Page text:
Students in Dawn Keough Schmidt’s ceramics classes at Rice Memorial High School in South Burlington have been making bowls meant to be filled with soup, but later, when they are empty, to be reminders of all the empty bowls in the world.

They are participating in Empty Bowls, an international effort to fight hunger and educate people about issues of poverty and hunger in their community.

Educators, potters and others work with the community to create handcrafted bowls. Guests at a dinner are invited to a simple meal of soup and bread, and in exchange for a cash donation, they keep their bowl as a reminder of all the empty bowls in the world.

“This is [an] awesome [project],” said Rice junior Owen Palmer as he used scissors to cut and smooth the top of his clay bowl in the early stages of making it. “Rice does a lot to give back to the community, and this is another example of Rice helping other families in the area.”

The Champlain Islands Empty Bowls Community Dinner that will feature the Rice bowls will take place after the first of the year. Proceeds will benefit Grand Isle County Food Shelf, Food for Thought, CIDER Community Meals and 52 Kids.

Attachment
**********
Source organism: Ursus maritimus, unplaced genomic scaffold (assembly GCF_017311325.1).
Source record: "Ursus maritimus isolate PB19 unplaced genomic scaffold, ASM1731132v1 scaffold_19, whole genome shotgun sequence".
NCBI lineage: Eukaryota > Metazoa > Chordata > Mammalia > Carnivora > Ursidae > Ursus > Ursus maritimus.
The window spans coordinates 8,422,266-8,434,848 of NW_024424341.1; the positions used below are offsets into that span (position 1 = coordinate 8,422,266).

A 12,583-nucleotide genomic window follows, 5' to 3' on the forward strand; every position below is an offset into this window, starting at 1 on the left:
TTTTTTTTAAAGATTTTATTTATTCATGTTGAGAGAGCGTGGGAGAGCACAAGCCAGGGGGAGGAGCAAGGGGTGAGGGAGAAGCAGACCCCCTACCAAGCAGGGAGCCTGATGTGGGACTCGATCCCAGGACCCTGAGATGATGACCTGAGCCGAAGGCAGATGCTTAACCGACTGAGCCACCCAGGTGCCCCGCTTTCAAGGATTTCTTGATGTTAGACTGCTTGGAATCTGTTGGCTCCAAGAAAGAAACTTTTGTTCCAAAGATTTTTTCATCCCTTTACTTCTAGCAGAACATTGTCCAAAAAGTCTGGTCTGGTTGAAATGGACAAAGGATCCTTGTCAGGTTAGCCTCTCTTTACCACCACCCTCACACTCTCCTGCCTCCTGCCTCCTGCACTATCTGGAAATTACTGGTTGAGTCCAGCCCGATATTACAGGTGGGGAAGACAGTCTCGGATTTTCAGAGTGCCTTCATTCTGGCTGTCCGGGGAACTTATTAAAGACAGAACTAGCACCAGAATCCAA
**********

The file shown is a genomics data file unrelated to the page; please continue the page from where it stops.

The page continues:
The bowls from Rice are “beautiful and very artistic, a nice addition” to the Empty Bowls event, said Rice parent Jodi Butler, an organizer of the event at Grand Isle School.

This year 60 Rice ceramics students made thin-walled, red clay, pinch bowls that they glazed and fired, and Schmidt planned to select the best 30 to donate to the event.

Rice students provided 30 bowls for the last year’s dinner too; Butler estimated that event had 350-400 bowls handcrafted for the popular event by local students and community members.

“It’s something they can easily do, and it’s important to see that in this very simple way they can be helpful by helping to fund raise for a population that needs food,” Schmidt said.

Sophomore Emily McDonald likes to help people and volunteered at the previous Empty Bowls event and made a bowl for the upcoming one. “A lot of people aren’t as lucky as most of us and aren’t able to get food as easily,” she said. “They can’t just go to the grocery store and pick something out.”

Kat Hoff, a sophomore, called the project “cool” and said it’s fun to make ceramics “while helping other people.”

This will be the fifth such event in the Champlain Islands; Butler hopes again to raise $3,500-$4,000.

For more information about Empty Bowls, go to facebook.com/Champlainislandsemptybowls.

—Originally published in the Winter 2018 issue of Vermont Catholic magazine.

 

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